Lamina propria: The functional center of the bladder?

Authors

  • Karl-Erik Andersson,

    Corresponding author
    1. Institute for Regenerative Medicine, Wake Forest University School of Medicine, Winston Salem, North Carolina
    • Correspondence to: Karl-Erik Andersson, M.D., Ph.D., Institute for Regenerative Medicine, Wake Forest University School of Medicine, Medical Center Boulevard, Winston Salem, NC 27157. E-mail: Karl-Erik.Andersson@med.lu.se

    Search for more papers by this author
  • Karen D. McCloskey

    1. Centre for Cancer Research and Cell Biology, School of Medicine, Dentistry and Biomedical Sciences, Queen's University, Belfast, Northern Ireland, UK
    Search for more papers by this author

  • [The copyright line for this article was updated in February 2016 after original online publication.]
  • Lori Birder led the peer-review process as the Associate Editor responsible for the paper.
  • Conflict of interest: Yes, Dr. Andersson is a consultant for Allergan, Astellas, Ferring, Pfizer, TheraVida and has received speaker honoraria from Allergan, Astellas, and Ferring.

Abstract

The bladder mucosa consists of the urothelium, basement membrane, and lamina propria (LP). Although the urothelium has been given much attention, it may be regarded as one part of a signaling system involving another equally important component of the bladder mucosa, namely, the LP. The LP lies between the basement membrane of the mucosa and the detrusor muscle and is composed of an extracellular matrix containing several types of cells, including fibroblasts, adipocytes, interstitial cells, and afferent and efferent nerve endings. In addition, the LP contains a rich vascular network, lymphatic vessels, elastic fibers, and smooth muscle fascicles (muscularis mucosae). The roles of the LP and its components in bladder function have not been definitively established, though it has been suggested to be the capacitance layer of the bladder, determining bladder compliance and enabling adaptive changes to increasing volumes. However, the bladder LP may also serve as a communication center, with an important integrative role in signal transduction to the central nervous system (nociception, mechanosensation). The LP may also, by means of its different components, make it possible for the urothelium to transmit information to other components of the bladder wall, contributing to activation of the detrusor muscle. In addition, the LP may serve as a source for production of factors influencing the growth of both the overlying urothelium and the underlying detrusor muscle. Neurourol. Urodynam. 33:9–16, 2014. © 2013 The Authors. Neurourology and Urodynamics published by Wiley Periodicals, Inc.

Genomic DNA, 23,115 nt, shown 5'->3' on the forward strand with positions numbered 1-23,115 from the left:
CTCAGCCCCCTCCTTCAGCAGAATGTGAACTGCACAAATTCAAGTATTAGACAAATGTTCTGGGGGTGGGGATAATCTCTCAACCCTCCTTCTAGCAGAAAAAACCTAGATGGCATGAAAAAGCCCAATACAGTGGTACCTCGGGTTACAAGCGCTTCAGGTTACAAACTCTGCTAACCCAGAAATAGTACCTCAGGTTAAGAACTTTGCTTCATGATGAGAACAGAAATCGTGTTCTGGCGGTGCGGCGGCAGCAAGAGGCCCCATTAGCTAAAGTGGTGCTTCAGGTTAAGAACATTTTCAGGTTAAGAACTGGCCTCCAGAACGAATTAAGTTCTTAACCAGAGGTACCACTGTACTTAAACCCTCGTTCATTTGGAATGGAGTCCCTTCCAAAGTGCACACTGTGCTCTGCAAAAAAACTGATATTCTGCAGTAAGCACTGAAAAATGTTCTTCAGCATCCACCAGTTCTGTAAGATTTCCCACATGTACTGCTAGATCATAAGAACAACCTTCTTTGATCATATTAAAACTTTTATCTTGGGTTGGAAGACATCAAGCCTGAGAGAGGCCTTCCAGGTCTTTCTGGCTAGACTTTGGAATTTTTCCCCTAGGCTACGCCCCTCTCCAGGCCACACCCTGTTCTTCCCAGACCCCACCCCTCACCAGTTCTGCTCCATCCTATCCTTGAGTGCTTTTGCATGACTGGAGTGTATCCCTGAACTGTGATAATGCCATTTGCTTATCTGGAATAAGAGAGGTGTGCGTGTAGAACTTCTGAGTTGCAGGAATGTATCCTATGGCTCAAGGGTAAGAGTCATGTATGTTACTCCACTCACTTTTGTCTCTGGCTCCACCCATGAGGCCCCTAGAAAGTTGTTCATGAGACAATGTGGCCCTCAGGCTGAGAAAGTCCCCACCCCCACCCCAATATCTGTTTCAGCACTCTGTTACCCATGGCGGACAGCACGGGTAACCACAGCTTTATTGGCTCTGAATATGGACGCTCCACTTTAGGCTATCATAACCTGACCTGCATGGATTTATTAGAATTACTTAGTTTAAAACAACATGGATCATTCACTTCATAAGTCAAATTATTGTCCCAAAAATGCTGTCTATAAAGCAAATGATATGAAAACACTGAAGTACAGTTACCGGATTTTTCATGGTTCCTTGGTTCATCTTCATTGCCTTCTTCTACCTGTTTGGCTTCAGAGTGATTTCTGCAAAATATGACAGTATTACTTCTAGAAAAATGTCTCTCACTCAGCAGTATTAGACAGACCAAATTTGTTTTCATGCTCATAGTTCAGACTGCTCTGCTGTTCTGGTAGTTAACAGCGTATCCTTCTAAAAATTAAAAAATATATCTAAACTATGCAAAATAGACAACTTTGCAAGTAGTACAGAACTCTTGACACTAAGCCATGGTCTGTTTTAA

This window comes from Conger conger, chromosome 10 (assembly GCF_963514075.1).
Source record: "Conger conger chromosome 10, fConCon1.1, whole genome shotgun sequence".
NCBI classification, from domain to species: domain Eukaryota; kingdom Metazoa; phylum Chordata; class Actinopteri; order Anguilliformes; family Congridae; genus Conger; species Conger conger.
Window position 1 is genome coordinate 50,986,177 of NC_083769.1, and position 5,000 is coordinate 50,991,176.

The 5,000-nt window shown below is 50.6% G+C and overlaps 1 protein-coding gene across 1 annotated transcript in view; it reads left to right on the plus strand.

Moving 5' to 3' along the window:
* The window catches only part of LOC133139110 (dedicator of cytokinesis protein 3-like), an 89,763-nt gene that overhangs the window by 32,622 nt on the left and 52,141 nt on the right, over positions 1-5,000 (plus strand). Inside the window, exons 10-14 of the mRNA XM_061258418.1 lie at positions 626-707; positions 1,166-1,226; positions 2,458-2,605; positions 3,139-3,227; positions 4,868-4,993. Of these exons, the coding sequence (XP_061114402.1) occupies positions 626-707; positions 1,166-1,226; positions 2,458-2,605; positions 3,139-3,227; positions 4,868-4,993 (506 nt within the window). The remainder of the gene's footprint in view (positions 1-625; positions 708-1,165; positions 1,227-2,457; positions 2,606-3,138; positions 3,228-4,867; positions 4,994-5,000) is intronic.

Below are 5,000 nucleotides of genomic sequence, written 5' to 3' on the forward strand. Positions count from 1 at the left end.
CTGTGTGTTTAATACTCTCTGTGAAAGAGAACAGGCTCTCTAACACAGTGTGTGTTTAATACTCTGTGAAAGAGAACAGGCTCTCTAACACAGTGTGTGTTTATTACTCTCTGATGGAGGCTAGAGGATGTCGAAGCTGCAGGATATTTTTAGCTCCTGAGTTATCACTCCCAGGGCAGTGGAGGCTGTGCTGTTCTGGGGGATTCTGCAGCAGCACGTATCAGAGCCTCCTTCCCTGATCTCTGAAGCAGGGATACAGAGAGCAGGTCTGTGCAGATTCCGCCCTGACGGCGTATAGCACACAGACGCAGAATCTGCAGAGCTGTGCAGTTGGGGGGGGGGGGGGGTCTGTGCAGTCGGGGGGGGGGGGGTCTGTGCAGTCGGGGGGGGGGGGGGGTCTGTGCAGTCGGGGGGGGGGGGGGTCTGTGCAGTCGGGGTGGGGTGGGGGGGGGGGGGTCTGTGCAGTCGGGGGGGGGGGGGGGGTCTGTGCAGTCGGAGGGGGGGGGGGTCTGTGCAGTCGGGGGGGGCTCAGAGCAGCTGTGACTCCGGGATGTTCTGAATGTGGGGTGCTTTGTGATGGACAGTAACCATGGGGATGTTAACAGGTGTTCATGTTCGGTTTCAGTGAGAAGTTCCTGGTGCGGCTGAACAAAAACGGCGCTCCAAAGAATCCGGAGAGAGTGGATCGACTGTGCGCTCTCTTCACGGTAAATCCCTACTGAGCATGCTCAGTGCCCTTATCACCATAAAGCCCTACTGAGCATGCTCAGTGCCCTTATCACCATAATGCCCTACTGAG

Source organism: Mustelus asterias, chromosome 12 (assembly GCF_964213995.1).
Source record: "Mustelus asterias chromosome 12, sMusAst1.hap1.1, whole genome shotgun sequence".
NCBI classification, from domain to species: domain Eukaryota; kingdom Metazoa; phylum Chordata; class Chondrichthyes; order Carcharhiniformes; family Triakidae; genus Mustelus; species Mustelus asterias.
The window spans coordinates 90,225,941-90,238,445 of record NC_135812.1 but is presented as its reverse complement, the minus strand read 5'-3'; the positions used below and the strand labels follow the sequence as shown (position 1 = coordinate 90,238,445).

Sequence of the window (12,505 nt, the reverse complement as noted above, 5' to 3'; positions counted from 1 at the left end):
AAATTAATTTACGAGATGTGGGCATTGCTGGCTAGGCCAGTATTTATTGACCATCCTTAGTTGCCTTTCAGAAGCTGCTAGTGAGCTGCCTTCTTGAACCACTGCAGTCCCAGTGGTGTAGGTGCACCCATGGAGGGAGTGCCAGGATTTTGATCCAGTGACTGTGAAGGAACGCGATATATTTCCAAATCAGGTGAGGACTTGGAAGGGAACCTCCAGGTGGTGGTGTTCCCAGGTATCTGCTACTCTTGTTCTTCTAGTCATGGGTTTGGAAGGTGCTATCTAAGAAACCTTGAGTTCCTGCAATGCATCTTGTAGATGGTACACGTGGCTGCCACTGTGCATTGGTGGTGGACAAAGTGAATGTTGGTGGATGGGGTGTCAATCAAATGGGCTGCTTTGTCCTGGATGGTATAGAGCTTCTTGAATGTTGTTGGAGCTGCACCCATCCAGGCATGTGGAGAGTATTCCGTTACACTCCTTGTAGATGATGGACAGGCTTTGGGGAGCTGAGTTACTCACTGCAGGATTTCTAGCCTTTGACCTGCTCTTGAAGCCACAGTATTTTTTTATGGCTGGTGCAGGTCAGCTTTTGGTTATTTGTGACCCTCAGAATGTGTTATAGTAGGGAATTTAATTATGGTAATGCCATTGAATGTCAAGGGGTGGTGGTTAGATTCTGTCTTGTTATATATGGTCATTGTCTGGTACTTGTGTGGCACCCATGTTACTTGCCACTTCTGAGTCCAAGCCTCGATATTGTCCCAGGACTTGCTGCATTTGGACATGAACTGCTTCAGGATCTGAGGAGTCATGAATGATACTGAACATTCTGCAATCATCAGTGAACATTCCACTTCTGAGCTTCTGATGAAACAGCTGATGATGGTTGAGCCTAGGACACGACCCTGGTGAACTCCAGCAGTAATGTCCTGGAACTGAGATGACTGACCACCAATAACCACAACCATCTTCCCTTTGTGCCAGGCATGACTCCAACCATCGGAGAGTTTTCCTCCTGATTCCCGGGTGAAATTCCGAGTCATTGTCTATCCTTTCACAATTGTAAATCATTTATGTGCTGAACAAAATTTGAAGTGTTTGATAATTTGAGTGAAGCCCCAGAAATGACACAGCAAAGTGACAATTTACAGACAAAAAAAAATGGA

Ancillary